Addressing Proliferation: Deeds not just Words

When I started getting the new Open Source Office ready a while back, my attention was drawn to the topic of license proliferation as being a crucial issue for the community of open source communities. Sun has already made an important contribution to reducing license proliferation by providing a new, OSI-approved open source license that renders continued cloning of the Mozilla Public License unnecessary. That license - CDDL - may have had a controversial first outing but in fact is a well-received license that makes any future attempt to build yet another MPL-clone vanity license much less likely.

Back in the early days of the Open Source Initiative, Sun created an open source license called the Sun Industry Standards Source License (SISSL). It's actually a very fine license, designed to encourage forks and derived works to support the same file formats and standards as the original work. However, it's not been used by very many projects and I don't think having it on Sun's list of preferred licenses is appropriate any longer.

Announcement: SISSL Retired

I'm therefore announcing today that Sun is 'retiring' the SISSL. I'm writing to OSI to ask them to place the license on the "not recommended" list being created by the License Proliferation Committee. It's my intention that Sun will not use the license again for future projects. Furthermore, I'd encourage any project that's currently using it to make other plans at the time of their next major release.

I spoke with Laura Majerus, who is OSI's Director of Legal Affairs, and asked her about the step. As well as giving me the appropriate OSI form to complete and return, she told me that reducing needless diversity and simplifying license choice is a key objective of the OSI and she told me I could quote her: "Sun's move is a welcome step that we'd like to see copied by the originators of many other OSI-approved licenses."

Promoting Best Practice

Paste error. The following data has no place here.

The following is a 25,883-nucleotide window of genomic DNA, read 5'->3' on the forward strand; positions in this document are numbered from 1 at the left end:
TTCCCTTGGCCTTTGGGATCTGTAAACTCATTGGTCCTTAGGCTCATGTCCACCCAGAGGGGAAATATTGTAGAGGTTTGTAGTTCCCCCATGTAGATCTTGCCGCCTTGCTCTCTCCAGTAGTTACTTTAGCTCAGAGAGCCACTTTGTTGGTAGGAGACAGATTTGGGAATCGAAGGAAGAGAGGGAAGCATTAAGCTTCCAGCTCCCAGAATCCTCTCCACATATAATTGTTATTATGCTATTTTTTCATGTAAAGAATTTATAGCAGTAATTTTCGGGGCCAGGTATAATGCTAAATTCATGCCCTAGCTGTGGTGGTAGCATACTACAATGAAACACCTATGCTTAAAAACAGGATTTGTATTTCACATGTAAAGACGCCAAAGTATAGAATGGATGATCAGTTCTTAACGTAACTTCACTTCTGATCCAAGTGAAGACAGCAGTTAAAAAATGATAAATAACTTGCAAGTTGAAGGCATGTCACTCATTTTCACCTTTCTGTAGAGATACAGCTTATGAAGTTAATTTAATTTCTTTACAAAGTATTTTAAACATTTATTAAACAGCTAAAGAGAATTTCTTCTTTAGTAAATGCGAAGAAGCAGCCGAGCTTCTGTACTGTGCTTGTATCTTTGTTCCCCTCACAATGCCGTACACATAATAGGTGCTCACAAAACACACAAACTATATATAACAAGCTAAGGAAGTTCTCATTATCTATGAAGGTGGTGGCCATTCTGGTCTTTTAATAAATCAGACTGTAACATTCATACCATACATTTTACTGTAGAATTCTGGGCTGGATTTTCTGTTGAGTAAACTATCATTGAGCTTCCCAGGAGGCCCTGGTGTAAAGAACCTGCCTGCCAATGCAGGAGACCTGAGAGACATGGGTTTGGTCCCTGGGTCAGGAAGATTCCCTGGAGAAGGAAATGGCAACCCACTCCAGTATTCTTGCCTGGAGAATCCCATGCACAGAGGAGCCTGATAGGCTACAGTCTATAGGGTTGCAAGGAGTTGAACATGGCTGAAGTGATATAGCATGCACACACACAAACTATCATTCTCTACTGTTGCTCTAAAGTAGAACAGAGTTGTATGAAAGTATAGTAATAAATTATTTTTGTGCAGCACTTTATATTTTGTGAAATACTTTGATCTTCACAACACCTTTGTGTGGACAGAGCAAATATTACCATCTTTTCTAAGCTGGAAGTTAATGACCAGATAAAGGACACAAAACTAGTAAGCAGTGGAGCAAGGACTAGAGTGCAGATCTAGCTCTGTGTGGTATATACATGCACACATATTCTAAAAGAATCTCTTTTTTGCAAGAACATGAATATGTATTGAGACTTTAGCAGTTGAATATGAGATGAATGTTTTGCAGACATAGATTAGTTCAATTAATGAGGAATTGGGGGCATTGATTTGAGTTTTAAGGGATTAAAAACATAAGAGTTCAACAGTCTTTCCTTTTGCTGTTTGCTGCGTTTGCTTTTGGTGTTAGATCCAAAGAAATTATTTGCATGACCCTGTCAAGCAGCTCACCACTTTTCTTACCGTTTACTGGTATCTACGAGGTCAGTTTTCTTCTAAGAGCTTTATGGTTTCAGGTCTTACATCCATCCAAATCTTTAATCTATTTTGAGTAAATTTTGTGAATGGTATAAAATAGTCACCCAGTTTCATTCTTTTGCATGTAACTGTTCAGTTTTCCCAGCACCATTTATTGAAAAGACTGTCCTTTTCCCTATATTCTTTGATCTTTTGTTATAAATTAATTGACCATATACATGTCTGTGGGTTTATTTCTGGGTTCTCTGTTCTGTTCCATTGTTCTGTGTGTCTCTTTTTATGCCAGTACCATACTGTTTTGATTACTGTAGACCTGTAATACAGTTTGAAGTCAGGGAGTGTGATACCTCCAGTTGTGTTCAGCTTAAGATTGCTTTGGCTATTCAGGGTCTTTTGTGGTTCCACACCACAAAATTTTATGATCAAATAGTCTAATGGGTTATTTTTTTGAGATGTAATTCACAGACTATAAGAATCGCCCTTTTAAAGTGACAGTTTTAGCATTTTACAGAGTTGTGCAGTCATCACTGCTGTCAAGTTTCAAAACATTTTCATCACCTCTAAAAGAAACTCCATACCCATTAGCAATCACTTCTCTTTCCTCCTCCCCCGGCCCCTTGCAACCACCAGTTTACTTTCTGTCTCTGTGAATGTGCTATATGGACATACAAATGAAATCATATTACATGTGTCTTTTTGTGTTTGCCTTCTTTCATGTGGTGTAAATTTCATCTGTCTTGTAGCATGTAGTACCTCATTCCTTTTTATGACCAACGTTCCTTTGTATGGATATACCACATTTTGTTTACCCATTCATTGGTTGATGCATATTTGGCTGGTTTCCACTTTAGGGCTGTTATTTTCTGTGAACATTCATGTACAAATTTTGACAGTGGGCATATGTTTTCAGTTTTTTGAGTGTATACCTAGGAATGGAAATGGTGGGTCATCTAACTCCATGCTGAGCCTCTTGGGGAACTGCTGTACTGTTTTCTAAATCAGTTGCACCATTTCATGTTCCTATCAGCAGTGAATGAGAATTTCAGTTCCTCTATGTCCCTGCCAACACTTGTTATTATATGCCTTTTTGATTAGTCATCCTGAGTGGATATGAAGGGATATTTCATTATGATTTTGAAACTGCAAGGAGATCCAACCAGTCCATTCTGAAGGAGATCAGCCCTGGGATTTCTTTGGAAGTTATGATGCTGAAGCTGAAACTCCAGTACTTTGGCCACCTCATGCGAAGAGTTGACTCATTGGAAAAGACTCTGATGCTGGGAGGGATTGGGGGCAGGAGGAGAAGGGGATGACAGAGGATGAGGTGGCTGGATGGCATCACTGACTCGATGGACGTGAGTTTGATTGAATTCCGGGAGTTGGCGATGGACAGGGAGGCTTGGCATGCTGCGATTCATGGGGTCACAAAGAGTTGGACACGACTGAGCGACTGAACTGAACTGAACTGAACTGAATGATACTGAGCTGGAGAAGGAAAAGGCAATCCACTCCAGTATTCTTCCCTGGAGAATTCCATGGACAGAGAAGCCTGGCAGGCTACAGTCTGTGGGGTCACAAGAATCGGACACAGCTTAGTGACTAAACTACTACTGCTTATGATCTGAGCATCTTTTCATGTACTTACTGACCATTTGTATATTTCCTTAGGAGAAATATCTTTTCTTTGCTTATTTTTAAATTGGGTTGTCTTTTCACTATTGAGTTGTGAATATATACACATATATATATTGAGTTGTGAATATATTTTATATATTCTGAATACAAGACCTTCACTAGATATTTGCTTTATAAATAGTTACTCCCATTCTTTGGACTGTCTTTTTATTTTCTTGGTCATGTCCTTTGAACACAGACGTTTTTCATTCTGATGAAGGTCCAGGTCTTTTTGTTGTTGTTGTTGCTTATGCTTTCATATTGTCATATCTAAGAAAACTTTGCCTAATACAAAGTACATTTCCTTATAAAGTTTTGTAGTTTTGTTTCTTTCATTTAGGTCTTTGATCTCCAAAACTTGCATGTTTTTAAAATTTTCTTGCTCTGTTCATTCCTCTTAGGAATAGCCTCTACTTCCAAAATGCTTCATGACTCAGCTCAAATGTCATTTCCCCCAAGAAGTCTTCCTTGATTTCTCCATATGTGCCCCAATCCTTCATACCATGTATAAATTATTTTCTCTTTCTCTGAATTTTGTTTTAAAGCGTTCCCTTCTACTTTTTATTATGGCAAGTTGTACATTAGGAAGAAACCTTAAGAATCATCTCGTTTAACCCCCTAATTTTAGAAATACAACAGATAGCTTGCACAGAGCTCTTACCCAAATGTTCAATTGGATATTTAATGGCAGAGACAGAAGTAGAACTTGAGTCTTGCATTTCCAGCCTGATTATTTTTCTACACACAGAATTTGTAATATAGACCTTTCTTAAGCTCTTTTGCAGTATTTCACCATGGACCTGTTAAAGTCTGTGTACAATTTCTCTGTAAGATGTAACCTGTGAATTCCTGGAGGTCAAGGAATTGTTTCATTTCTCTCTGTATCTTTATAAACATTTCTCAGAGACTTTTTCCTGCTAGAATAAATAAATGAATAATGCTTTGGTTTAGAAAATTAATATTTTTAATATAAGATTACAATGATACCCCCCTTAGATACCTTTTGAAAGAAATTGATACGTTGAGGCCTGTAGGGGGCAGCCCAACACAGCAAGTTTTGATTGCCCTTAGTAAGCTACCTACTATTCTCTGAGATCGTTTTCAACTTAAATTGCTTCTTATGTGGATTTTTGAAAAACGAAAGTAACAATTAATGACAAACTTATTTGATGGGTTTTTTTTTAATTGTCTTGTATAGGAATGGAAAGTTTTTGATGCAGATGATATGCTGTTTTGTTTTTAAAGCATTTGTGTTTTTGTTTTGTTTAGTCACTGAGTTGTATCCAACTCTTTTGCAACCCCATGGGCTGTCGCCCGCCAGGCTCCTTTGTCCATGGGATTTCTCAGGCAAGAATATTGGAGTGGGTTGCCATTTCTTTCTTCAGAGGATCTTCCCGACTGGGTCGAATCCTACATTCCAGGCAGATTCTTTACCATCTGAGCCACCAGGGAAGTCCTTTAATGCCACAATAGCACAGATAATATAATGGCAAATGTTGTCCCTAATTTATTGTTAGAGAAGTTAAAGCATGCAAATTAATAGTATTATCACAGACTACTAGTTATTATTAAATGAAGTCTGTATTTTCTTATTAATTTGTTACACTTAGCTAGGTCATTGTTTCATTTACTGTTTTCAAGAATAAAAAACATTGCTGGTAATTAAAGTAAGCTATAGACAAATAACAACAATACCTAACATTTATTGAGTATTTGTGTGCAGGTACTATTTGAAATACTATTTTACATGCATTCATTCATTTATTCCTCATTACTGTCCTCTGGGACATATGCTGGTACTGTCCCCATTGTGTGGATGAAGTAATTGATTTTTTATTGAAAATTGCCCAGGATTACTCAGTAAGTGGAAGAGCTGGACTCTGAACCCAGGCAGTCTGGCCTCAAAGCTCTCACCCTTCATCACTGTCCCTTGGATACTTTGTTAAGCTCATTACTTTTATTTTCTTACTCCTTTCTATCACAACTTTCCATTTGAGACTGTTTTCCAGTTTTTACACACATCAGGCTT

I consider license proliferation a key issue for open source. We need unnecessary licenses to be retired in favour of a smaller number of more modern ones, and we need the sort of consensus that Laura's committee is building to create best practice. The sort of erudite comment Larry Rosen is encouraging is essential. In my view, best practice involves:

  1. keeping license choices simple,
  2. helping communities each build a code commons that promotes contribution while protecting from patent attacks, and
  3. making inter-community re-use as simple as possible.

Steve Mills may not think it's worth his time to worry about this - he considers it "wishful thinking" - but I plan to devote some time and attention to the issue of license proliferation. Shallow and attention-grabbing rhetoric like that employed by Martin Fink is not the answer either - no single license addresses all open source models. We're taking a practical step today, the first of several I hope, and committing Sun to actually help with the issue. I'd encourage other companies to do the same.


Let me see, Sun added a license (CDDL), and retired one (SISSL). For all who didn't fail Math 101 this makes:

1 - 1 = 0

So were is the beef? You didn't make things better, you just ended up even. Oh, and you produced some marketing hot air.

Posted by Karol on September 04, 2005 at 02:34 AM PDT #